Harvey delivered a masterful performance, throwing eight scoreless innings and striking out nine. He commanded the strike zone and threw pitches exactly where he wanted. Mets fans sported batman masks – honoring Harvey’s nickname “The Dark Knight” — and stood on their feet chanting “Harvey, Harvey, Harvey!”

Harvey tallied 102 pitches after eight innings, and manager Terry Collins planned on turning the game over to closer Jeurys Familia.

Pitching coach Dan Warthen told Harvey he was done – and Harvey wouldn’t have it. You could see him saying “No way! No way! No way!”

He approached Collins with vigor and pleaded his case. Collins obliged.

Harvey took the mound in the ninth inning and promptly walked Lorenzo Cain. Cain swiped second base, and Eric Hosmer rifled a double to left field, scoring Cain. That was it. Collins brought in Familia, who couldn’t hold the lead, and the Royals won the game and the series.

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Kansas City Royals pitcher Matt Harvey just hasn’t been the same since.

He posted a 4.86 ERA in 2016 and was diagnosed with Thoracic Outlet Syndrome – a severe injury which requires surgery and often ends pitching careers.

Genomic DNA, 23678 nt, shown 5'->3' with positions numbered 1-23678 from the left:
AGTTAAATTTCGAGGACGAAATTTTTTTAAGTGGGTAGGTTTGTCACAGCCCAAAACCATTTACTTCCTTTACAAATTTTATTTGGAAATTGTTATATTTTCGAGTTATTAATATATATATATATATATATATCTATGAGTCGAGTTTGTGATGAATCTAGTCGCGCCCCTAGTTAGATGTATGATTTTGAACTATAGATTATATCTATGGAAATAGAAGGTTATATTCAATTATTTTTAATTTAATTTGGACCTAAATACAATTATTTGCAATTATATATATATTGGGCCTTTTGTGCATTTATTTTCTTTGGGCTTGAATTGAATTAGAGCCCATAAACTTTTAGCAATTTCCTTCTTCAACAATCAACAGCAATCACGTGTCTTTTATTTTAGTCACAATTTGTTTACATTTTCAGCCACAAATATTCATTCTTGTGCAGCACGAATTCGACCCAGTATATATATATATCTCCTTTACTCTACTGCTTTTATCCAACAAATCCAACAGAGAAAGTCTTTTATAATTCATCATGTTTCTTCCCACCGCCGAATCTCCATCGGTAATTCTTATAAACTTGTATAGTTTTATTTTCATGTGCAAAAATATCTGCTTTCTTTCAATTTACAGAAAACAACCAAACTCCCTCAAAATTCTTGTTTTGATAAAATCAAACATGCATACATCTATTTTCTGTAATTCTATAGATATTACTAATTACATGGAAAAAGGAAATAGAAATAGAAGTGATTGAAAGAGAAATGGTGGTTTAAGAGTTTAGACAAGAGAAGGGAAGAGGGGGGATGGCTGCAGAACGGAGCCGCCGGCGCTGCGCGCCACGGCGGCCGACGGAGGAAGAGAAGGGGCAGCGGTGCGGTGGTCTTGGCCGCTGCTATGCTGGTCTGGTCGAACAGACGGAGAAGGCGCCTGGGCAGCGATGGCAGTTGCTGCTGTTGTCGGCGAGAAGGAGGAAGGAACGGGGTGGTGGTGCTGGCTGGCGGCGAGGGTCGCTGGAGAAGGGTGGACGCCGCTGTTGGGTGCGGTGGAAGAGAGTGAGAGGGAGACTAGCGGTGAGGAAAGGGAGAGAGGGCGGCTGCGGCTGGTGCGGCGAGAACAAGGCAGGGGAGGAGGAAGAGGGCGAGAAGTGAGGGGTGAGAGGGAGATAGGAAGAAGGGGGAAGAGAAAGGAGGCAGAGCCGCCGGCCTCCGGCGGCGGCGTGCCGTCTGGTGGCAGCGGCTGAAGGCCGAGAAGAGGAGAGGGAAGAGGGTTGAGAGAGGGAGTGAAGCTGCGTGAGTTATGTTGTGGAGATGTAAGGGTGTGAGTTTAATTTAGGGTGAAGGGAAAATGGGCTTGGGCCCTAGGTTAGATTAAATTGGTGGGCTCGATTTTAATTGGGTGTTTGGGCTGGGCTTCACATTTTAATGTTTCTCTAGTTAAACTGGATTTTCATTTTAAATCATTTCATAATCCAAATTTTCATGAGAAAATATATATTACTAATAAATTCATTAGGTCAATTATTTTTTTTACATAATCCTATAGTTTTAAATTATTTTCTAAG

Harvey nonetheless returned in 2017 with diminished velocity and worse numbers: his once-lively fastball dropped to 93 mph and he finished the year with a 6.70 ERA.

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The Mets dealt Harvey to the Reds in May 2018 after another terrible start, and he produced a mediocre season in Cincinnati, going 7-7 with a 4.50 ERA. He signed with the Angels following the 2018 season and performed atrociously. Los Angeles released Harvey in July last year after he went 3-5 with a dreadful 7.09 ERA.

The Royals took a flyer on Harvey this summer, signing him to a minor league contract.

Harvey toed the rubber Tuesday night against Cleveland and served up batting practice: the Indians walloped 3 homers, and Harvey lasted 1 1/3 innings.

His stat line did the talking: 1.1 innings pitched, 7 hits, 5 runs. Ouch. Better get some morphine for that wound.

Harvey – who once presented an imposing figure and exuded unshakable confidence – was a shell of his former self.  He looked timid and uncomfortable.

It was as though he was waiting for something bad to happen, waiting to be smacked around. He slumped his shoulders, shook his head and sweated profusely. He spiked fastballs in the dirt and threw head-high changeups. His slider – which, at one time, bit like a crocodile – was flatter than concrete. One such slider, which simply failed to move, turned into a moon-shot home run off the bat of Franmil Reyes.

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Following Tuesday’s horrid start, Matt Harvey owns a wince-inducing 15.43 ERA and one must wonder if he will ever take the mound in an MLB game again. We are left with the sad, stunning reality of a promising superstar who has plunged from grace before our eyes.